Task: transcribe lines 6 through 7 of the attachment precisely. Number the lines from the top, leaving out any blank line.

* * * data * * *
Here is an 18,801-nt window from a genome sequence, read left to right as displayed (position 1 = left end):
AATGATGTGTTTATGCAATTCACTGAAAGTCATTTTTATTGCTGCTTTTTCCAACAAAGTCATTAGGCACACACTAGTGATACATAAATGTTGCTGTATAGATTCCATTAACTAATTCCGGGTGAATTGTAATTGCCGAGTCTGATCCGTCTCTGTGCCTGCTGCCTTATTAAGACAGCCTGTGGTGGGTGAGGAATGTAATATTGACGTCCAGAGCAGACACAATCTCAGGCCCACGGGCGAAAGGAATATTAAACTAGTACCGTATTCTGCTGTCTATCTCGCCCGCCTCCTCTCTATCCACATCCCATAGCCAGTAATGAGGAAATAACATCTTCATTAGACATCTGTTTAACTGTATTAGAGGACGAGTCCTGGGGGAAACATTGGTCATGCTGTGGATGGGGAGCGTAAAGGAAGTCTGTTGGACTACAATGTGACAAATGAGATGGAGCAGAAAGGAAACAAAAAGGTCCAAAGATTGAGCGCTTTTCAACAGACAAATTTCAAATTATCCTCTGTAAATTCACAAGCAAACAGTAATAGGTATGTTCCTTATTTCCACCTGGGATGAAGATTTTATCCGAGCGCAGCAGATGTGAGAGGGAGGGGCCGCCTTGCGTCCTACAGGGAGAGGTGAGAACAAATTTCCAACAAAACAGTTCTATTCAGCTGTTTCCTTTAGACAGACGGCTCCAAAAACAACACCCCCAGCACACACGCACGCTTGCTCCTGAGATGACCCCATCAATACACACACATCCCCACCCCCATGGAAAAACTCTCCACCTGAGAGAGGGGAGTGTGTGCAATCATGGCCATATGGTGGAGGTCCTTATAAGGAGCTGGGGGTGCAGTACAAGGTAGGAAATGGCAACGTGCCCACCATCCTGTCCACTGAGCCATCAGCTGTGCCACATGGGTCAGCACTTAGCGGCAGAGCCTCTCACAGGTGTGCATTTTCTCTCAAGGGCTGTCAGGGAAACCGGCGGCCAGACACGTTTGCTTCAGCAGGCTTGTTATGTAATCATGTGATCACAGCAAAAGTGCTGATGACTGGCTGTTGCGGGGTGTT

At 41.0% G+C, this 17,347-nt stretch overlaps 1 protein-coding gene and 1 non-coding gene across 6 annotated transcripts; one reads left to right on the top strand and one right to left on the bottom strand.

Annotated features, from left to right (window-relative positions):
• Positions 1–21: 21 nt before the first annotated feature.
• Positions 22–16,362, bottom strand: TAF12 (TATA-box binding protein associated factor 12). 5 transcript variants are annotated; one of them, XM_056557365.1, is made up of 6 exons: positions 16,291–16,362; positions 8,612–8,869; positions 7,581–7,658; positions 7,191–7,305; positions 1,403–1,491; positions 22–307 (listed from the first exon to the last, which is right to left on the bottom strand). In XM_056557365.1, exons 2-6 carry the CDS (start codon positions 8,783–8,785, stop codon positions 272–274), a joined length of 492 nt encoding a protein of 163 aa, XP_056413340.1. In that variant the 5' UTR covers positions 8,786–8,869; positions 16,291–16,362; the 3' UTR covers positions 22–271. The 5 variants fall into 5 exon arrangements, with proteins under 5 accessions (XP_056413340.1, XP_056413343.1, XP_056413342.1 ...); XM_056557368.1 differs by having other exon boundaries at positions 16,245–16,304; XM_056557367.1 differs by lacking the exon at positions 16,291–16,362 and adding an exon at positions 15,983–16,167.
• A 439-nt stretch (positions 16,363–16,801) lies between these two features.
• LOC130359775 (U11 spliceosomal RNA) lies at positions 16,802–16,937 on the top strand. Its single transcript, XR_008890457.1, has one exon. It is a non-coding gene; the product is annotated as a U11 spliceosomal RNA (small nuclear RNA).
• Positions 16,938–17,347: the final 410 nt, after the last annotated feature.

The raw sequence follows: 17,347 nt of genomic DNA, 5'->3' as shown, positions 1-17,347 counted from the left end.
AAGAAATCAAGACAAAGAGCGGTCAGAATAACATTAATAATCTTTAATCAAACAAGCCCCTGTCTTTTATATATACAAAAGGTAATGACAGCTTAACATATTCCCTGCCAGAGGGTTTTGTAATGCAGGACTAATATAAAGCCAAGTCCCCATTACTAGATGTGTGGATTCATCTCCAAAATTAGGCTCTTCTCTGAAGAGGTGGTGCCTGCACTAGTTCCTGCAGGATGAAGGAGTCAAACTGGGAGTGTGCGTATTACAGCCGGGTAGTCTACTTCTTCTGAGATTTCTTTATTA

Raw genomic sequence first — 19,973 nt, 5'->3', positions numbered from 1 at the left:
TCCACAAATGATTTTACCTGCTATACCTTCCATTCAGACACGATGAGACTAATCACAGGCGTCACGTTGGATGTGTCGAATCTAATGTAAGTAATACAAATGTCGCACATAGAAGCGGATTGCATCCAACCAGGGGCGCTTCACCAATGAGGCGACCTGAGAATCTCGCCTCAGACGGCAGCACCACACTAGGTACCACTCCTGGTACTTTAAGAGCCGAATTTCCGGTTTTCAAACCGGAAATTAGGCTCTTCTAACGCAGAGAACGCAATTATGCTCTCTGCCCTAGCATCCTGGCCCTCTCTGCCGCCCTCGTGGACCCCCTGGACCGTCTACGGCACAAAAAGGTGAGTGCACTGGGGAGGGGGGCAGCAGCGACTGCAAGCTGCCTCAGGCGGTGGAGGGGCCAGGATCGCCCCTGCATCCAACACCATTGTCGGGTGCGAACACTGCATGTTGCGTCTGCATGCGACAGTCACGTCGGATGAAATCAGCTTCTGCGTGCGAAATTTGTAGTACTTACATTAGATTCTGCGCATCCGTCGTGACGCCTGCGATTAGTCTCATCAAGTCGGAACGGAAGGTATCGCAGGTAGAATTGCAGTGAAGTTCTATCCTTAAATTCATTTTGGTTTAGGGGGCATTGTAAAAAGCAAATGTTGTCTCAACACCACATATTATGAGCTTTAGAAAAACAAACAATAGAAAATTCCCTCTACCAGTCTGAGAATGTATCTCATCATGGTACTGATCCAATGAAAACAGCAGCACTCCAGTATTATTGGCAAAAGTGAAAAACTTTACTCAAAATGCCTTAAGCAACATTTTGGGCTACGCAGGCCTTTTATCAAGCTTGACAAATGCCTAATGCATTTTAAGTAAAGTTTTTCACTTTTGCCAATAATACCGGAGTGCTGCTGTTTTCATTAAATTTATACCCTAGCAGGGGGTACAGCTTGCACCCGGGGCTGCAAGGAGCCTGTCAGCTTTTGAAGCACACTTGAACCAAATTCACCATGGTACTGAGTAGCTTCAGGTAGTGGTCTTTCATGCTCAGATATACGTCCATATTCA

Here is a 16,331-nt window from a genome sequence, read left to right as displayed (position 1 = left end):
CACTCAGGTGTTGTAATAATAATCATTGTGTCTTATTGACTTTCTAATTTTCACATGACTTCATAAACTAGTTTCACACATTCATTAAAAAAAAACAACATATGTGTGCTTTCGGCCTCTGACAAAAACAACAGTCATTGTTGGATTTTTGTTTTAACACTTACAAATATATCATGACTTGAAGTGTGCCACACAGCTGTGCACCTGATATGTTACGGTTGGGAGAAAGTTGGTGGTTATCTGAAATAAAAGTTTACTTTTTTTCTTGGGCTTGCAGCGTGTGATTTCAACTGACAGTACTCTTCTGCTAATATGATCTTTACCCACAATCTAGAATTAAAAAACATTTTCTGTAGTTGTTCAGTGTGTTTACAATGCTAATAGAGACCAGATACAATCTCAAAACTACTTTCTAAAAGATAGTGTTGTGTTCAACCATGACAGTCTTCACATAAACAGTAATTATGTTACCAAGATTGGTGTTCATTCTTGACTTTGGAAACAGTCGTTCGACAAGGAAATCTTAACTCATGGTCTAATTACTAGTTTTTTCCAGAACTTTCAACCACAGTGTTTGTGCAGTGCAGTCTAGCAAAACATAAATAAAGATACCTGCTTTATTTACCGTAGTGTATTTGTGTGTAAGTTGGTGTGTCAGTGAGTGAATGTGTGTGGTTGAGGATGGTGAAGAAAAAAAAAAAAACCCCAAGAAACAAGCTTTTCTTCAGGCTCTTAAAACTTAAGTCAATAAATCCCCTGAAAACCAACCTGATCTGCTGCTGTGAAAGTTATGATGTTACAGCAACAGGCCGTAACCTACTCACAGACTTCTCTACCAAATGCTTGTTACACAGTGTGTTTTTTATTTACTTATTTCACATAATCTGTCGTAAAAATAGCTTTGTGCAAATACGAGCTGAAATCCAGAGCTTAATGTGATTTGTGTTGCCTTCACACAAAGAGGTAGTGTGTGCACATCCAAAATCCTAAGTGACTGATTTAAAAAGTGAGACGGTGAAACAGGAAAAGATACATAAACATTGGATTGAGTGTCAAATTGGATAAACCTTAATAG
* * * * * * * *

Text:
• Positions 22–16,362, bottom strand: TAF12 (TATA-box binding protein associated factor 12). 5 transcript variants are annotated; one of them, XM_056557365.1, is made up of 6 exons: positions 16,291–16,362; positions 8,612–8,869; positions 7,581–7,658; positions 7,191–7,305; positions 1,403–1,491; positions 22–307 (listed from the first exon to the last, which is right to left on the bottom strand). In XM_056557365.1, exons 2-6 carry the CDS (start codon positions 8,783–8,785, stop codon positions 272–274), a joined length of 492 nt encoding a protein of 163 aa, XP_056413340.1. In that variant the 5' UTR covers positions 8,786–8,869; positions 16,291–16,362; the 3' UTR covers positions 22–271. The 5 variants fall into 5 exon arrangements, with proteins under 5 accessions (XP_056413340.1, XP_056413343.1, XP_056413342.1 ...); XM_056557368.1 differs by having other exon boundaries at positions 16,245–16,304; XM_056557367.1 differs by lacking the exon at positions 16,291–16,362 and adding an exon at positions 15,983–16,167.
• A 439-nt stretch (positions 16,363–16,801) lies between these two features.